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Erb's Palsy


Updated November 17, 2008

Definition: Erb's palsy is a specific type of nerve injury that occurs at the time of childbirth. Erb's palsy occurs when the nerves of the brachial plexus are stretched too far. The brachial plexus is the group of nerves that connect the spinal cord of the neck to the nerves of the arm. The brachial plexus spans the distance of the collarbone.

As the baby is born, the head may be forced one direction and the arm the other direction. This can stretch the brachial plexus to the point of injury to these nerves. When the nerves are injured, the baby will not move the arm normally. The typical position of an arm in a baby with Erb's palsy is to hold the elbow straight, and the hand clenched. The exact position depends on which nerves of the brachial plexus were injured.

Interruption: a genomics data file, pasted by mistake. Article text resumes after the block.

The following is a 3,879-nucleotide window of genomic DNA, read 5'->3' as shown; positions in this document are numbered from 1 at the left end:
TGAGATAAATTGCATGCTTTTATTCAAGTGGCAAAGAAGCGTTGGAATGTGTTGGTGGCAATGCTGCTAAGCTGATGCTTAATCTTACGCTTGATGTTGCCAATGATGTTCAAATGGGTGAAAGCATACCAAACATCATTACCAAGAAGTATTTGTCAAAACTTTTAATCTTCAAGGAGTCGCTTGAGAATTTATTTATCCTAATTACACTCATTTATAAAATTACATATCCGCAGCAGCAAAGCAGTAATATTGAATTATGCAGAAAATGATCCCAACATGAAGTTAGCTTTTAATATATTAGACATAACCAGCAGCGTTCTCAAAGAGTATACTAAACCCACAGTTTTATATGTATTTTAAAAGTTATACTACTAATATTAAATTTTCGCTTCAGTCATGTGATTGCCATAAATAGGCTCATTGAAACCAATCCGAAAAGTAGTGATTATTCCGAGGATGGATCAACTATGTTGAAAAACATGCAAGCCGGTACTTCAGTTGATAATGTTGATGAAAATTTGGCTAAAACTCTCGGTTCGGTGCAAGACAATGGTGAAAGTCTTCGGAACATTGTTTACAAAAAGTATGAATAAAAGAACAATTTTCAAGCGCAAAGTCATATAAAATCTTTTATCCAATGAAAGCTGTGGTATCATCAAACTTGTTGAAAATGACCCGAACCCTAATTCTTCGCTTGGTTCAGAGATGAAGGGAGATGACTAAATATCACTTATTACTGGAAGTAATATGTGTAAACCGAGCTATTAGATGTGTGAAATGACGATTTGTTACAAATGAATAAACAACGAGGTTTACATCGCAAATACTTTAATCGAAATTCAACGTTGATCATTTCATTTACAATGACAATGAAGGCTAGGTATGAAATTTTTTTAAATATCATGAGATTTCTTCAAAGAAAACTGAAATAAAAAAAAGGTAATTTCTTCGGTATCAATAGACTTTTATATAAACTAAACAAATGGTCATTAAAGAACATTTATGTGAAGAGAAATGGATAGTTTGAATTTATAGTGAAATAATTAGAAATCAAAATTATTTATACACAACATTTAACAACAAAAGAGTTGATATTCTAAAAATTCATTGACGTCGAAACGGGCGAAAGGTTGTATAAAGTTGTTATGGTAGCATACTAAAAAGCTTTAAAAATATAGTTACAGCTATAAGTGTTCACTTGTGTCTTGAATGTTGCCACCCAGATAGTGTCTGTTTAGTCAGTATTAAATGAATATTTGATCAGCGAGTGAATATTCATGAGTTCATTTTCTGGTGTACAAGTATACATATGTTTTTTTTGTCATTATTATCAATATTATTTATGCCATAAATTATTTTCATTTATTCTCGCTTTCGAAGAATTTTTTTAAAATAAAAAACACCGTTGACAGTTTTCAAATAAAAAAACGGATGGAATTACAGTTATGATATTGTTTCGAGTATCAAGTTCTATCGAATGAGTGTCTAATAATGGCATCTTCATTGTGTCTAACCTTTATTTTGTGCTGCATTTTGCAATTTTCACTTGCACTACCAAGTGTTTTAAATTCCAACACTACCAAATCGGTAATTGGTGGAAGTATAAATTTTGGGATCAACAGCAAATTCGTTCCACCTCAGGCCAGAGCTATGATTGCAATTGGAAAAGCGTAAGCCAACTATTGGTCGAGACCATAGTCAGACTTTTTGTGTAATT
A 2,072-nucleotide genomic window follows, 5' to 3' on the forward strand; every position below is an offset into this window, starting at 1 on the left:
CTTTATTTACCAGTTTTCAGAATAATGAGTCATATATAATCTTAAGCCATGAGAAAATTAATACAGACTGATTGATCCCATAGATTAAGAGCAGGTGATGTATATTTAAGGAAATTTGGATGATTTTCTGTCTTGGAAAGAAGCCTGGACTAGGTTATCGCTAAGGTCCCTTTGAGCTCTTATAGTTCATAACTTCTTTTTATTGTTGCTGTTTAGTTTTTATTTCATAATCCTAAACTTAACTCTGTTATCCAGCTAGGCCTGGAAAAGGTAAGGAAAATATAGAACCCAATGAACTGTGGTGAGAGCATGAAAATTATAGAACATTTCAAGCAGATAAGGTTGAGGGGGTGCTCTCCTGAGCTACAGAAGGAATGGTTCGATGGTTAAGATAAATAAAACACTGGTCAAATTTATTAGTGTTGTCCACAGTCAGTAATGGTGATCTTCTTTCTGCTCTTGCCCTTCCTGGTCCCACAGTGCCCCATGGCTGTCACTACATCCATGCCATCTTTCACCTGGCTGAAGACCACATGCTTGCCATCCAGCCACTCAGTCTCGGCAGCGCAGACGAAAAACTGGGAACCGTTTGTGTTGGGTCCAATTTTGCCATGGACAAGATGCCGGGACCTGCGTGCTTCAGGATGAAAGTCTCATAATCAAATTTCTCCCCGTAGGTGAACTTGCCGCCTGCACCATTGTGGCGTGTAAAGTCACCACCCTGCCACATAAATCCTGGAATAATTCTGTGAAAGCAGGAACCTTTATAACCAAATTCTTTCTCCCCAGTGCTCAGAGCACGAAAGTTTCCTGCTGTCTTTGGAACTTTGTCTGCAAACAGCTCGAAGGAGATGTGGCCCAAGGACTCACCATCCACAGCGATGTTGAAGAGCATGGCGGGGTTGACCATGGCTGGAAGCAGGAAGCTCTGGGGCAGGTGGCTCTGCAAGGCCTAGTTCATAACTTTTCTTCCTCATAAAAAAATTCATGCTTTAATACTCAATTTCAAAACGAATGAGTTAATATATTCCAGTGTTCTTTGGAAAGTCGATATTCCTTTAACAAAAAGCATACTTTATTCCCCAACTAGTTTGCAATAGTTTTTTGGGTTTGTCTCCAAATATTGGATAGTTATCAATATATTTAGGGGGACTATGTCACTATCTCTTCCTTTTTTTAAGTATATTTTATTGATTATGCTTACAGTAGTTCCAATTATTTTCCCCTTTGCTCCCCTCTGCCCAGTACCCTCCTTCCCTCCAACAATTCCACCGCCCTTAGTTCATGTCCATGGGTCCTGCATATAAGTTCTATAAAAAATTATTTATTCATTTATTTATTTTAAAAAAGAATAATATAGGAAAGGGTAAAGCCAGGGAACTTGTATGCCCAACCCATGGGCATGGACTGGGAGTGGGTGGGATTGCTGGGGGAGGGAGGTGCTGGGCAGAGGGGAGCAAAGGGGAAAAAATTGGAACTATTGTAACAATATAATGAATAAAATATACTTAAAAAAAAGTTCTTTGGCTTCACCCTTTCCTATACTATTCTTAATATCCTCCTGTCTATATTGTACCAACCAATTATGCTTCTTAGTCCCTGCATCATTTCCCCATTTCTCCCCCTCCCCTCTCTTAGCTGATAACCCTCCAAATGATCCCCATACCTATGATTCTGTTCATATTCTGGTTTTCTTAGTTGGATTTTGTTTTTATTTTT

Fortunately, most cases of Erb's palsy involve the nerves being stretched too far (not torn or detached), and will therefore heal spontaneously with time. It is important that parents stretch their baby's joints to prevent problems while the nerves are not working properly. If the problem is not improving within about 3 to 6 months, surgery may be recommended to determine if there is a tear in the nerves that needs to be repaired.


"Erb's Palsy (Brachial Plexus Birth Injury)" American Academy of Orthopaedic Surgeons. October 2007.

Also Known As: Brachial Plexus Injury
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